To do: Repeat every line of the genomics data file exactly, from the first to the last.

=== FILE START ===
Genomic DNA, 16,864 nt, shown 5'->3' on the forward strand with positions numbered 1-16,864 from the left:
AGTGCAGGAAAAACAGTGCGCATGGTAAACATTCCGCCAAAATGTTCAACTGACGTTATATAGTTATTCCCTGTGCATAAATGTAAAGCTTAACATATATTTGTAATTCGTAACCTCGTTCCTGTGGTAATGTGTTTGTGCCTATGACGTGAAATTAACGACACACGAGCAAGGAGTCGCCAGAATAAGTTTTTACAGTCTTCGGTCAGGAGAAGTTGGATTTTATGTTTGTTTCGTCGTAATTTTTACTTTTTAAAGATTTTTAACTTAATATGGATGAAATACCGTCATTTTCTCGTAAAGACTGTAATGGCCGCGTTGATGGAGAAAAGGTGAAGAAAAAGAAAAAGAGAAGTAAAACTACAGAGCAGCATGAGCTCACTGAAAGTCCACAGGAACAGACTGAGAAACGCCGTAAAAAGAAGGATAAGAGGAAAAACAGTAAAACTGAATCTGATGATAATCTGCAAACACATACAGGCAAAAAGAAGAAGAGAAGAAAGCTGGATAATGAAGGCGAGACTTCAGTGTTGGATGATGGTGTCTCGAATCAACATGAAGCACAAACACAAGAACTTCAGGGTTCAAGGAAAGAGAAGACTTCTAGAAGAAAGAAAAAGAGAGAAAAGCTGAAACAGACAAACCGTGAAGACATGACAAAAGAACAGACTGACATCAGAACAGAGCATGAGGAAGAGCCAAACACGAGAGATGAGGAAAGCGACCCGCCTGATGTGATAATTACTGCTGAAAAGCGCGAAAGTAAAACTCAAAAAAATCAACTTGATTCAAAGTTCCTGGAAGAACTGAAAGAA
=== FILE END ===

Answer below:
Genomic DNA, 16,864 nt, shown 5'->3' on the forward strand with positions numbered 1-16,864 from the left:
AGTGCAGGAAAAACAGTGCGCATGGTAAACATTCCGCCAAAATGTTCAACTGACGTTATATAGTTATTCCCTGTGCATAAATGTAAAGCTTAACATATATTTGTAATTCGTAACCTCGTTCCTGTGGTAATGTGTTTGTGCCTATGACGTGAAATTAACGACACACGAGCAAGGAGTCGCCAGAATAAGTTTTTACAGTCTTCGGTCAGGAGAAGTTGGATTTTATGTTTGTTTCGTCGTAATTTTTACTTTTTAAAGATTTTTAACTTAATATGGATGAAATACCGTCATTTTCTCGTAAAGACTGTAATGGCCGCGTTGATGGAGAAAAGGTGAAGAAAAAGAAAAAGAGAAGTAAAACTACAGAGCAGCATGAGCTCACTGAAAGTCCACAGGAACAGACTGAGAAACGCCGTAAAAAGAAGGATAAGAGGAAAAACAGTAAAACTGAATCTGATGATAATCTGCAAACACATACAGGCAAAAAGAAGAAGAGAAGAAAGCTGGATAATGAAGGCGAGACTTCAGTGTTGGATGATGGTGTCTCGAATCAACATGAAGCACAAACACAAGAACTTCAGGGTTCAAGGAAAGAGAAGACTTCTAGAAGAAAGAAAAAGAGAGAAAAGCTGAAACAGACAAACCGTGAAGACATGACAAAAGAACAGACTGACATCAGAACAGAGCATGAGGAAGAGCCAAACACGAGAGATGAGGAAAGCGACCCGCCTGATGTGATAATTACTGCTGAAAAGCGCGAAAGTAAAACTCAAAAAAATCAACTTGATTCAAAGTTCCTGGAAGAACTGAAAGAA